a visit from bea

Good Company 3


Jeanne liked Beatrice Miller. She was her favorite niece and everybody called her Bea. The young woman was good company and good help. She had been staying the week and helping her aunt Jeanne with the late summer canning. Today had been applesauce and green beans. Yesterday was the last of the ripe tomatoes. While the jars cooled, the two talked and knitted socks. Bea was full of the news of friends and family.


Good Company 2


There were new babies. The Harpers had a new buggy they had bought in Columbus. Columbus! More than three days ride. Jeanne had always wanted to visit Columbus, the state capitol. Dayton was the biggest city that she had ever seen and Columbus was almost unimaginable.


Knitting Socks 2


As Bea chatted away, Jeanne's hands flew. The needles clicked quietly as the sock grew in length. This was a fine way to spend the afternoon. Her chores were much more enjoyable with good company. As the time flew by, Jeanne learned that the Methodist church had decided to finish their bell tower with a tall steeple. Evidently, the money to finish the construction was being donated by Emmet Durney, a man that Jeanne did not know. The Clausons were Episcopalians and did not attend the same church.


Good Company 1


"Bea, who is this young man?  What do you know of him? I do not know the family."

"He is a farmer like Papa. His parents, the Durney's have a large farm out towards Huber. Papa says that they have almost two thousand acres. Can you imagine?"

"That is a lot of land. I don't know that we would know how to work it. I think that I like our farm just the size that it is."

"Auntie, they have paid families that help them to work the farm. I think they must be rich. Emmet must have his own too. Wealthy enough that he provided the money to finish two other projects as well. A new window in the vestibule and benches in the choir loft. And auntie Jeanne, he is handsome and has pretty blue eyes!"

Jeanne laughed, did her niece feel some tenderness for the man? When Jeanne asked, the child blushed crimson and smiled. Jeanne knew most of the influential families in the area.  Why was she not familiar with the young man?

"Young Mr. Emmet has his own farm?"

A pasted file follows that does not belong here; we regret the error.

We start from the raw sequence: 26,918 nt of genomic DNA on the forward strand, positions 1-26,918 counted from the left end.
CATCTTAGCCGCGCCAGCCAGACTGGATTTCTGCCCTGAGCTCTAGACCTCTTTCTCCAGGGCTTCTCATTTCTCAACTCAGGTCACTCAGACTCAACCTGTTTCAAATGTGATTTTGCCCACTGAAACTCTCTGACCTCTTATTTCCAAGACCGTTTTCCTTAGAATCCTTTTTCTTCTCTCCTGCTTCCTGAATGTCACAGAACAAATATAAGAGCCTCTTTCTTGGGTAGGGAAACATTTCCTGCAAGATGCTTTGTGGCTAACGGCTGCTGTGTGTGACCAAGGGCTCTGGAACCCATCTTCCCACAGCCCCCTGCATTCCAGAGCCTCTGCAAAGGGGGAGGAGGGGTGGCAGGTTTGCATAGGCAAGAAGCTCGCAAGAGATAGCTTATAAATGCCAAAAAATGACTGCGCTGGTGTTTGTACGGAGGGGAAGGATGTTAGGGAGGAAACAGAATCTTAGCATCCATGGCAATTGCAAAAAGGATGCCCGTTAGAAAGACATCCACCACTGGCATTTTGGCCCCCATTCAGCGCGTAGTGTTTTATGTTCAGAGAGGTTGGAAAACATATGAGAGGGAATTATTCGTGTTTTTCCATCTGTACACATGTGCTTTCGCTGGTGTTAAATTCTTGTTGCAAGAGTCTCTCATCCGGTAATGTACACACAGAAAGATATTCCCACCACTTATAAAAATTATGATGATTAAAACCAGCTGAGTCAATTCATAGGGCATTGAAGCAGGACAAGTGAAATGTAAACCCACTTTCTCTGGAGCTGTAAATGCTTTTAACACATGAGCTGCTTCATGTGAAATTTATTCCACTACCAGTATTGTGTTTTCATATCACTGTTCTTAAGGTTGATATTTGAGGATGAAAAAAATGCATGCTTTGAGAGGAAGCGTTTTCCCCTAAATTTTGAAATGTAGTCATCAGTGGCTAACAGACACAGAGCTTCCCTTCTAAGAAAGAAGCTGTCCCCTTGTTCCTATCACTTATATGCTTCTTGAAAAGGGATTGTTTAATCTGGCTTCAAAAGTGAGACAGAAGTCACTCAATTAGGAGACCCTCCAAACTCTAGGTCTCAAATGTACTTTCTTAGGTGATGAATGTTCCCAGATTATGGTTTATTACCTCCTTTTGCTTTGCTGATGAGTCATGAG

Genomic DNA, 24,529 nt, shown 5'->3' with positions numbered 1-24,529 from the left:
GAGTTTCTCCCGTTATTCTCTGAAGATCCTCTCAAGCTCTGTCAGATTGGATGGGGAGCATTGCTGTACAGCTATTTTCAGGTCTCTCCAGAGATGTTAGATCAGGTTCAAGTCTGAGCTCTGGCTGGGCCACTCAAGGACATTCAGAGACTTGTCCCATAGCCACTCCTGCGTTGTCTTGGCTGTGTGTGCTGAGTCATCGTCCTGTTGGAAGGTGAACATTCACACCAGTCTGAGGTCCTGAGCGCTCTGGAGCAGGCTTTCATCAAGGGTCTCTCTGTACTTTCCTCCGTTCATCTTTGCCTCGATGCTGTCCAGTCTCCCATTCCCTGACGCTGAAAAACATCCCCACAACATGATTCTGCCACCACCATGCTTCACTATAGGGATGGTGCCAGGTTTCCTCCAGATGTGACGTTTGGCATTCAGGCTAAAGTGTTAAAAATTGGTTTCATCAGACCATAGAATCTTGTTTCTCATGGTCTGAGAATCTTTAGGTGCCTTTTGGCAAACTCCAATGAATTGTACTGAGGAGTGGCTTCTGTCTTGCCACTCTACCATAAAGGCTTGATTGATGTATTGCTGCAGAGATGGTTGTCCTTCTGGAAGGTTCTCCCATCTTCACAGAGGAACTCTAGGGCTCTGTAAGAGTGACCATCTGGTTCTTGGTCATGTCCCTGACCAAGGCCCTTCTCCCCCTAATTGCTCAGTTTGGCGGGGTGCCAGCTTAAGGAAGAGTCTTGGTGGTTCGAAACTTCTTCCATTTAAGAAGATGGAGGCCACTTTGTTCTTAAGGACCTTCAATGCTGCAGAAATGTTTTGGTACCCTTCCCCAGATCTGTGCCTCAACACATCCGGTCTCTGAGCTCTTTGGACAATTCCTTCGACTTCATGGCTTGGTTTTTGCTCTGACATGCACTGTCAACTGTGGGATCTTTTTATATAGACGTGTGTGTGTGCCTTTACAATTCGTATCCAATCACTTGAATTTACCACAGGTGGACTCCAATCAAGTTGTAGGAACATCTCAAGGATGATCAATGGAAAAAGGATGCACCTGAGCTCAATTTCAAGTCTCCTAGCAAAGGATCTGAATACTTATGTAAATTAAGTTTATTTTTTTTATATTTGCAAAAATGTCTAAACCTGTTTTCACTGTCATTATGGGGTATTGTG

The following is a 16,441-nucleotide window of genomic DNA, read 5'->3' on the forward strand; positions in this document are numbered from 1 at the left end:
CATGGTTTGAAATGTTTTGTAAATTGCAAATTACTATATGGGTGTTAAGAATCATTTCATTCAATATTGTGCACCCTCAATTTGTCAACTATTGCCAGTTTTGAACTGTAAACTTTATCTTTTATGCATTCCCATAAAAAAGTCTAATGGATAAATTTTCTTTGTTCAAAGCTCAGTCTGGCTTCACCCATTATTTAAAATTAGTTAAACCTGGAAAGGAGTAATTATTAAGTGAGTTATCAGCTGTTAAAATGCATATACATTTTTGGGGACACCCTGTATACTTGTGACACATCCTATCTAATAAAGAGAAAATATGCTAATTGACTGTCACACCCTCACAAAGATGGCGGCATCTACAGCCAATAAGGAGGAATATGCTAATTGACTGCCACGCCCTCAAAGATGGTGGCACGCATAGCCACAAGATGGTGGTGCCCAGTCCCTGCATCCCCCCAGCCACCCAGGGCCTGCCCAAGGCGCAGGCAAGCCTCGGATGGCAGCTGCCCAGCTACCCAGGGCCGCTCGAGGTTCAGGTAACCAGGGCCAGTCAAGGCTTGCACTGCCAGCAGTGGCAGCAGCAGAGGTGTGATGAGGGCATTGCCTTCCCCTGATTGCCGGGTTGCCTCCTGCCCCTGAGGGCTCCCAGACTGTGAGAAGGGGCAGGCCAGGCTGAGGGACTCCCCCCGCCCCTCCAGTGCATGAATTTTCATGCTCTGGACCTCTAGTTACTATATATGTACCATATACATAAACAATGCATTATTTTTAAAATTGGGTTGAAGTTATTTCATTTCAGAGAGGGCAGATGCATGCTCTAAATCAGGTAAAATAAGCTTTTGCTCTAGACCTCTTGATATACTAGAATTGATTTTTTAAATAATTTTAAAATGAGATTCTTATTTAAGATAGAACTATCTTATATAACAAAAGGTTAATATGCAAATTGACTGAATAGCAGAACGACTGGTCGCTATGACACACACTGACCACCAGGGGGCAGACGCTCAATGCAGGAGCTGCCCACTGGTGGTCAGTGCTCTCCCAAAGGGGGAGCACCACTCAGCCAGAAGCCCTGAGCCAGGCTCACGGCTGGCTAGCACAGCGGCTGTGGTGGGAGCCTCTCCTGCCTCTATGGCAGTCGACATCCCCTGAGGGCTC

"Oh yes, he bought it after he returned from the war. I think you know of the place. Along the national road outside of Donnelsville, the farm lane has two large cedars near the road.

Jeanne knew the farm but did not know that it had recently changed hands. The old man that lived there had passed away two years past. She supposed that his wife must have moved in with family and had decided to sell the farm.

"The war has been over for six years now. Has Mr. Durney been living with his parents since his return?"

"Oh no ma'am, he only returned in March of last year and bought the farm straight away. Some say that he tarried in Atlanta and Chattanooga after the war. I can not imagine why. I would turn my horse to ruin trying to get home. I would miss Mama and Papa far too much to linger."


Passing Time


With that said, Jeanne looked at the watch pinned to her apron and stood up. Placing her unfinished sock in a basket along with the yarn, Jeanne turned towards the pantry.

"That will have to be the last of young Mr. Emmet Durney for today, child. It is time that we started the biscuits for dinner. Your uncle will be hungry when he brings the horses in. Will you fetch Stella from the barn while I get things started? Bring in milk and butter from the spring house on your way back."

As her niece closed the door behind her, Jeanne forgot about Emmet Durney and started to gather flour, bowls and her rolling pin. There was work to do.


I would like to thank you for reading along as my imagination creates the story surrounding the death of Ellie Clauson. Thank you for your support, encouragement and kind comments. You can find the previous parts of the stories here in chronological order (not the order that I wrote and posted them):

The Spinner

The Preacher's Visit

The Smithy

A Mother's Pain

Jeanne's New Hat

A visit from Bea


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